What Good is a Taekwondo Kick?

What good is a Taekwondo kick if only for kicking?

I'm not trying to be funny. If you only need a powerful kick, you'd probably just settle with the basic front kick, the side kick, and the roundhouse kick. See the opponent and fire off the kick and hope it lands. Most often it does not. Sometimes it does.

Lots of beginners and intermediate belts see the kick as a backup strike, firing it to keep the opponent at bay. There's no difference between this kick and a battering ram. Just do it fast and do it powerfully.

So let me ask you, why don't you just punch the opponent in the face, or finger him in the eye and be done with it? The arms are a whole lot more accurate, and certainly the ability to land the strike is a whole lot higher.

The kick if compared to the punch seems to be a more attractive weapon. You can strike the enemy at a further range and land a more powerful strike. Wow. Too good.

This however is not the best strategic way to use kicks from Taekwondo.

Advantages of the kick as a weapon:

1) Versatility of Taekwondo Kicks: Due to the joints of the striking tool (i.e. your leg) and its length, there is much more articulation along the length of this weapon. So far from being just 'a battering ram,' the leg is a versatile weapon which can place strikes into surprising angles of entry and bypass defenses. Students just need to start 'calibrating' their use of their kicks to a) land strikes more accurately, and b) to see 'flight paths' of the kick around 3 dimensional space.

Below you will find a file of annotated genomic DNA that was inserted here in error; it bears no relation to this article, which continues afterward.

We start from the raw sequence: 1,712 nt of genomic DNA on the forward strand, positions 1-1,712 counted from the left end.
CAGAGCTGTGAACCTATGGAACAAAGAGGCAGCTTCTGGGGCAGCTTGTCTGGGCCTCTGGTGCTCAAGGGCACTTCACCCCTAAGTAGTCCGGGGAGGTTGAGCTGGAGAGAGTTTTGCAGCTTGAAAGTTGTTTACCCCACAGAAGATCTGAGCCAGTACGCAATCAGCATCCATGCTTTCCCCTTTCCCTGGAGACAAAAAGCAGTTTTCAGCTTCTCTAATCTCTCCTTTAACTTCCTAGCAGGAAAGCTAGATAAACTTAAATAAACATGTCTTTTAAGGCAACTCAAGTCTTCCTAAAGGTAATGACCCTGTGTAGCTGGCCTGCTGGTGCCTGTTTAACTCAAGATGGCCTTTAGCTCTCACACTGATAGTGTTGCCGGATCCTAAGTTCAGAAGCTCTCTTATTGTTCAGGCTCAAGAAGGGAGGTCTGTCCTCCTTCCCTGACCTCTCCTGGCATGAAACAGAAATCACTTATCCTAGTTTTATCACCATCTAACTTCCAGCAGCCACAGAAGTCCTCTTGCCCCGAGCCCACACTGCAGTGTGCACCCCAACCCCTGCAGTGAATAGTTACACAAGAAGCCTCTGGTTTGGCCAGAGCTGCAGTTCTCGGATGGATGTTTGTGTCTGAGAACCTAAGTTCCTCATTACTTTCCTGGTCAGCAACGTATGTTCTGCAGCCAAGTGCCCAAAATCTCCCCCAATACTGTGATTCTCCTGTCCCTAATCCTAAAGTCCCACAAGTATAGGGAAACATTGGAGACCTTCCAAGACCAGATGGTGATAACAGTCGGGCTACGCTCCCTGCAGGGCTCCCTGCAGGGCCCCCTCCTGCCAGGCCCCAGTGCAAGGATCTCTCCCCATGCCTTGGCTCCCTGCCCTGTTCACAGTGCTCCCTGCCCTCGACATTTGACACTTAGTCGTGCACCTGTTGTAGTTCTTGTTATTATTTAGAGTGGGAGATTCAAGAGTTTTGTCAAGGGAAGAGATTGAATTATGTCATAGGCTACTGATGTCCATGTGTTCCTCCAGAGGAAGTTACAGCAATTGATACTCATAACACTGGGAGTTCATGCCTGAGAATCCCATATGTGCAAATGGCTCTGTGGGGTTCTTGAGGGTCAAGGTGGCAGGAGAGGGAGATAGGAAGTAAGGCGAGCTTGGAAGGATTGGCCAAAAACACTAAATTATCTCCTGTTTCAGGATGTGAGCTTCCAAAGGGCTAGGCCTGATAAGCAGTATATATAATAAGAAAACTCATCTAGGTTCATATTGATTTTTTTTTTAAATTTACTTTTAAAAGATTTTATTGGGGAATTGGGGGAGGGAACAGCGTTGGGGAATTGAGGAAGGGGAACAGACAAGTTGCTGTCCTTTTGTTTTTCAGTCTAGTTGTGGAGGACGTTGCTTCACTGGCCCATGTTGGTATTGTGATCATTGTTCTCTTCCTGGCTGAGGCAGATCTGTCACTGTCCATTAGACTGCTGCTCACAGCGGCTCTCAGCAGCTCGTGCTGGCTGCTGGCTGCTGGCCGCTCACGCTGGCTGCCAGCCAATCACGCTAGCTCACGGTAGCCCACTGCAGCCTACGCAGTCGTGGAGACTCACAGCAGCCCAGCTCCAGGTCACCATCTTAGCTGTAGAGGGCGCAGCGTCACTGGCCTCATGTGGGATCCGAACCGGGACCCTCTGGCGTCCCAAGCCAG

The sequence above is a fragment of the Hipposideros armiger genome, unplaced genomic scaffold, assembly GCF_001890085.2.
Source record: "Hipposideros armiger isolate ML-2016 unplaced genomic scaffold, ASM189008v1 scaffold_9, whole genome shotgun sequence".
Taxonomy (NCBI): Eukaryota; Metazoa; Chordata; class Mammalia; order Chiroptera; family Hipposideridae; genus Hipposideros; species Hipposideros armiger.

2) Visibility of Taekwondo Kicks: Due to the height of the hip joint, kicks originate from lower than where most amateurs hold their gaze - at eye level. Amateurs looking at your eyes can hardly see your legs. They have their hands held between you and their eyes, and legs can work their way up this blind spot. As a result, kicks can literally appear out of nowhere, cresting the shoulder and knocking your opponent out. (See Invisible Sparring Techniques).

3) Feints with Kicks: The fear factor allows you to distract and set your opponent up with a diversion. Go for one kick, let the opponent fall for the bait, and then fire off a different kick through loopholes in his defence. No one wants to get kicked, so a well executed feint will ensure an opponent reacts in very predictable ways. Let him fall for your kick and either kick him with a different tactic or use a punch whilst he's occupied.



-- Colin Wee Traditional Taekwondo Techniques, Patterns, and Applications at the Traditional Taekwondo Blog. [Subscribe using email or RSS feeds] [Tkd Sitemap]. Colin is a martial art instructor with 25 years of experience across three continents. Colin leads a small Traditional Taekwondo group for adults in Perth, Western Australia. Connect with Colin on FaceBook and Traditional Taekwondo Group on FB.


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